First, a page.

The Songs of Norman Peterkin
In December 1982 my old friend Norman Peterkin passed away in his sleep at the age of almost 96 in a Guildford hospital. For so many years he had seemed immortal that I could scarcely believe the news. At first the grief was personal, but later I realised that he had been making a significant contribution to many different aspects of British music for over sixty years and so the loss was thus more widespread. Latterly he had been known in two roles: as a “grandad” figure for the Music Department of Oxford University Press and as the composer of the song, “I heard a piper piping”. He had outlived most of the contemporaries who might have remembered other facets of his life, e.g. his contributions to musical life in far flung parts of the old Empire, and his work in the 1920s with the composers’ circle in Liverpool.
To begin with his own compositions were written in a style similar to that of Grieg, but he was open to all the contemporary influences in music and literature – to Debussy and Delius and to Yeats and Maeterlinck. Another significant influence was the music of Cyril Scott, whose First Piano Sonata of 1909 made a great impression on the young Peterkin and was to remain a favourite with him.
History will give Norman Peterkin an unusual position in the hierarchy of twentieth century British music and musicians. For some of his songs he will be known as a subtle, imaginative composer of considerable distinction. As a publisher he will always be associated with Hubert Foss, but as one who was known as a poet in music and a musician in publishing he will have a niche all his own. Alastair Chisholm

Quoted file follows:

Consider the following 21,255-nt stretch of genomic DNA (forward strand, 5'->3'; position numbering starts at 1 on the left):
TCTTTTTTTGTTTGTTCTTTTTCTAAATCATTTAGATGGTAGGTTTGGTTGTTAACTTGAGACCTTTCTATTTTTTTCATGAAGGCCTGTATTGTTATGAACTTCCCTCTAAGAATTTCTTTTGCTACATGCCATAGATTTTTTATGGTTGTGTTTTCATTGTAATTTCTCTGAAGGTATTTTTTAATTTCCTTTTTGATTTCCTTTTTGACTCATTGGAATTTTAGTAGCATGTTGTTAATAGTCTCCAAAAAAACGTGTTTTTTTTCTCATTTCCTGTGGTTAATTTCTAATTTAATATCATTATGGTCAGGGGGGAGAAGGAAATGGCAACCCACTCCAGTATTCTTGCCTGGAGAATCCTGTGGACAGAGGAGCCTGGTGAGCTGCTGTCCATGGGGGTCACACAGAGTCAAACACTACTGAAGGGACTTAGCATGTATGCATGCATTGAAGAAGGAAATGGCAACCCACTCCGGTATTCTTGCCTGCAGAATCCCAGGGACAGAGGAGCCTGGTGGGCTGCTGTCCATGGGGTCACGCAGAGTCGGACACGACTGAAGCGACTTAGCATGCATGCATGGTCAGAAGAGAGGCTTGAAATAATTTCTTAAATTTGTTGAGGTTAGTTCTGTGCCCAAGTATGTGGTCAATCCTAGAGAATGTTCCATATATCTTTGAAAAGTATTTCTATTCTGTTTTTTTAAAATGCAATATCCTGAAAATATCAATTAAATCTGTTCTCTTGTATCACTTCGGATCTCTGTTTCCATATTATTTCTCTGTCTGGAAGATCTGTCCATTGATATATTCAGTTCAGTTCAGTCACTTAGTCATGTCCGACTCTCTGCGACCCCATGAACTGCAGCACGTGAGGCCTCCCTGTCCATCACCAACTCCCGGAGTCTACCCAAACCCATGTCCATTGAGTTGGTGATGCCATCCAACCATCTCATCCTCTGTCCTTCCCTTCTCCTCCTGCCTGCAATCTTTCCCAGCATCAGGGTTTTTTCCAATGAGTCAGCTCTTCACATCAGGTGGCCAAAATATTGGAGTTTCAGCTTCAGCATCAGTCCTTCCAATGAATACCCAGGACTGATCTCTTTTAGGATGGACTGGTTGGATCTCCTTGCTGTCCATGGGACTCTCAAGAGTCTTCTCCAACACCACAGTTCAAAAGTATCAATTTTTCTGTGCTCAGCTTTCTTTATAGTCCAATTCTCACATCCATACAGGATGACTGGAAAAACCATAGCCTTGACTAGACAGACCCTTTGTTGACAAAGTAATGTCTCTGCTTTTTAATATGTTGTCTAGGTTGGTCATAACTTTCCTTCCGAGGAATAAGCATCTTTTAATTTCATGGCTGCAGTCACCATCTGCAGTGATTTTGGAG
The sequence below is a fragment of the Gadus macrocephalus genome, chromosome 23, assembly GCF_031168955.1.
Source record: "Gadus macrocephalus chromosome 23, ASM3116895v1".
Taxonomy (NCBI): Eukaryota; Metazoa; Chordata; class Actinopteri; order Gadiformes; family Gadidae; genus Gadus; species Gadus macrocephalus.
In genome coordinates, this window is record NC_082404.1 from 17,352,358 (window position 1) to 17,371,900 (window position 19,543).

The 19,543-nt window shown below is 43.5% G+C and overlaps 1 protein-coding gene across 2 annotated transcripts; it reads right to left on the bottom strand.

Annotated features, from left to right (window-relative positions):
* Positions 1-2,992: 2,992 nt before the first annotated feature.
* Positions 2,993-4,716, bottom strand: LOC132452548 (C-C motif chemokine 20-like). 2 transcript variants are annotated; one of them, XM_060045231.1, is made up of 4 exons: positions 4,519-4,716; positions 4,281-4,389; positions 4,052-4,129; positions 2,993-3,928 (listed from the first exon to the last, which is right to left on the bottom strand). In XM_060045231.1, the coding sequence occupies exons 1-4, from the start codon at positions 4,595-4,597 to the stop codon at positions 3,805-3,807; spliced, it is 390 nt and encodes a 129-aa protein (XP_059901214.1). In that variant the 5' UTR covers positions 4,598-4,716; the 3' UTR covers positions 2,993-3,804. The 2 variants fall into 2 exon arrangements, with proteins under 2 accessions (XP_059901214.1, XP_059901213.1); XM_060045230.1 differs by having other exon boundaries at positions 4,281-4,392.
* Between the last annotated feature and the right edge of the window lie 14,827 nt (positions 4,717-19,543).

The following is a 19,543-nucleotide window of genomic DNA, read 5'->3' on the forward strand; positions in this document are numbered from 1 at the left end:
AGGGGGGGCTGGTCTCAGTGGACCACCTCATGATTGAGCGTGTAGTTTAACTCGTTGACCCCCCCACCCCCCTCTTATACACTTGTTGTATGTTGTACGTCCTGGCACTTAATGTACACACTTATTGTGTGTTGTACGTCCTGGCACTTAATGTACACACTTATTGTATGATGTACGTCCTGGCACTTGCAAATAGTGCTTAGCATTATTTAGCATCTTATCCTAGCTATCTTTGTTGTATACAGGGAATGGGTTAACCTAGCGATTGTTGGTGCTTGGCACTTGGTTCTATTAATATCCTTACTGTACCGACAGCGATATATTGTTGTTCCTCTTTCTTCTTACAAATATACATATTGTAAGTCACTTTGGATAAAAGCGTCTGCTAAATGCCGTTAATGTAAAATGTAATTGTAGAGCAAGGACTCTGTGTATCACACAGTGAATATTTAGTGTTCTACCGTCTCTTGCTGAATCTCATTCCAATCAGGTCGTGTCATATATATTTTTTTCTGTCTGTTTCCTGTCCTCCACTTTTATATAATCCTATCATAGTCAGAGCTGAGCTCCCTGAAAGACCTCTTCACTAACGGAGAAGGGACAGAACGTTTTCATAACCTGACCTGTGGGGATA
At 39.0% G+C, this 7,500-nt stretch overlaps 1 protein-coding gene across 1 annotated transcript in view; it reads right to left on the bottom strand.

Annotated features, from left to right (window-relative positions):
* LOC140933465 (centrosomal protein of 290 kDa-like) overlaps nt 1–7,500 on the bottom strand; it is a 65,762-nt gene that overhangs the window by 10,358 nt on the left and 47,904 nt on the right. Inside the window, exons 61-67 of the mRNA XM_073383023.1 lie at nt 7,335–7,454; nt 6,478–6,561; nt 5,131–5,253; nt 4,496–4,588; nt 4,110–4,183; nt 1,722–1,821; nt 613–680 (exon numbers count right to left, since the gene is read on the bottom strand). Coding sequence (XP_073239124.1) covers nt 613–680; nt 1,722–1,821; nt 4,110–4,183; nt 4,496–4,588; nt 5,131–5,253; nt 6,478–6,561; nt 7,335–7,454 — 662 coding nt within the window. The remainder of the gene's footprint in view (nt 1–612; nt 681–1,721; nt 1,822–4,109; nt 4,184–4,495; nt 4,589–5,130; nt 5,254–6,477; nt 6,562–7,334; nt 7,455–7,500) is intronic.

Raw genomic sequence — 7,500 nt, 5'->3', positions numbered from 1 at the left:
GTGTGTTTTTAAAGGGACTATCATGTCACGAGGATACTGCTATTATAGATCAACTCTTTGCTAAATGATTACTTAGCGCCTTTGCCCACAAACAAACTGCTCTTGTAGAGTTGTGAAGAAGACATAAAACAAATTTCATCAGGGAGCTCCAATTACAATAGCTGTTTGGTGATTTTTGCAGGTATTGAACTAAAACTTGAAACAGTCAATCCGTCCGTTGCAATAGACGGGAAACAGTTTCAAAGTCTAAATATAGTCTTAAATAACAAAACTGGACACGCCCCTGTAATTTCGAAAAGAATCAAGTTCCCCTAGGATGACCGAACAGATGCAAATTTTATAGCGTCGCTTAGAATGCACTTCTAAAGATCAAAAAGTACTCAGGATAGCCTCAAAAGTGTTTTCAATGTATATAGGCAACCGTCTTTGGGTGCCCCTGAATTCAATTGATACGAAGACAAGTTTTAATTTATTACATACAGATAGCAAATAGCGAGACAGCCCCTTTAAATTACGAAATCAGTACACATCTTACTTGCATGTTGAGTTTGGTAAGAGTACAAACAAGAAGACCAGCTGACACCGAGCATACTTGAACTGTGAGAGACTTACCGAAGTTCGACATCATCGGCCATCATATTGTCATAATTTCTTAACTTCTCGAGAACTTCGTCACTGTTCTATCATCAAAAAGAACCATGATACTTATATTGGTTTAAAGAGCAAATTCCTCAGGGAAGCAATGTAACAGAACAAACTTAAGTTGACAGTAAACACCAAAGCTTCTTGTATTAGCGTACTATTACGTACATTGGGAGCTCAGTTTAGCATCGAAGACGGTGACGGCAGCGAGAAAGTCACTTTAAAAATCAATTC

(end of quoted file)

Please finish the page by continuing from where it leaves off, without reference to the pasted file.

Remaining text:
The songs include the vogue for musical Chinoiserie and Japanese influence, Irish ballads, parlour settings, and the folkloric. There is limited evidence of Debussian influence – but there is some – and chromaticism was certainly a component of what are presumably the earlier Scott-influenced settings. The taut Five Poems from the Japanese and The Chaste Wife’s Reply allude briefly to Japanese or Chinese music as appropriate. O Men from the Fields! has a charming lilt to it whilst Little Red Hen has a complement of folklore that encourages a more pugnacious vocal contribution from Charlotte de Rothschild. The itinerant musician is brought to life in The Fiddler. The undulating severity evoked in Walter de la Mare’s Never More, Sailor is deftly done. Some settings have charm but not much depth, albeit charm is he only intent, as in A Cradle Song.
Peterkin spent a good amount of his working life in the music business, firstly for the Liverpool music firm, Rushworth and Dreaper which in those days was sufficiently substantial that it had a Singapore office to where young Peterkin was despatched in 1911. Later, between 1924 and 1947 he was an increasingly important figure in the Music Department of Oxford University Press.
The songs chosen by Charlotte de Rothschild and Adrian Farmer cover the period 1918-1952 though the majority date from the 1920s and only one, A Little Wind Came Blowing, comes from later than the early 1940s. It’s relevant to say a word about the dating of the songs. The songs themselves are attractive and communicate well with the listener. On this evidence Peterkin had a good melodic gift. His piano parts are full of incident which perhaps reflects the fact that he was no mean pianist himself and had something of a reputation as an accompanist.
Looking back over my notes made while listening to the songs I find that the words “attractive” or “appealing” appear quite frequently. Charlotte de Rothschild is a committed advocate for these songs. Throughout the programme Adrian Farmer is a most sympathetic and supportive pianist.